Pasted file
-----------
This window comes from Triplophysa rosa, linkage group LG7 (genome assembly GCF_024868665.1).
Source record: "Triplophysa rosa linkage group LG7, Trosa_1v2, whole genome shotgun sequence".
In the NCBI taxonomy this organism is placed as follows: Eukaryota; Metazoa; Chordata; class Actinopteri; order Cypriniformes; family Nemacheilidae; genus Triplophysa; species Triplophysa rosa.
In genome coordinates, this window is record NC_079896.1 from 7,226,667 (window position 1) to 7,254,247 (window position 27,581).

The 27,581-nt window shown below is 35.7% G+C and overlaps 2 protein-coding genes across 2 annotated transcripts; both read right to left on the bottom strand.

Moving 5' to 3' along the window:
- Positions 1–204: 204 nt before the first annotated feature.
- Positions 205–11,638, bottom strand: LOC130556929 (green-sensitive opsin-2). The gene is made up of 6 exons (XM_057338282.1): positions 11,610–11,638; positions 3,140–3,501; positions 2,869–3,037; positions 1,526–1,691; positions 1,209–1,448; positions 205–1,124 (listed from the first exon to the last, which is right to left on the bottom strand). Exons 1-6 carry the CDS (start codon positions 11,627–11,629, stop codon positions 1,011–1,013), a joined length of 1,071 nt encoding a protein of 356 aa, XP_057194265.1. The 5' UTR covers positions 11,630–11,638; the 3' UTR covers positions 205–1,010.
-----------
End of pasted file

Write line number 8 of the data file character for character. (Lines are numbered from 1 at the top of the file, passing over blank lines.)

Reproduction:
- Positions 205–11,638, bottom strand: LOC130556929 (green-sensitive opsin-2). The gene is made up of 6 exons (XM_057338282.1): positions 11,610–11,638; positions 3,140–3,501; positions 2,869–3,037; positions 1,526–1,691; positions 1,209–1,448; positions 205–1,124 (listed from the first exon to the last, which is right to left on the bottom strand). Exons 1-6 carry the CDS (start codon positions 11,627–11,629, stop codon positions 1,011–1,013), a joined length of 1,071 nt encoding a protein of 356 aa, XP_057194265.1. The 5' UTR covers positions 11,630–11,638; the 3' UTR covers positions 205–1,010.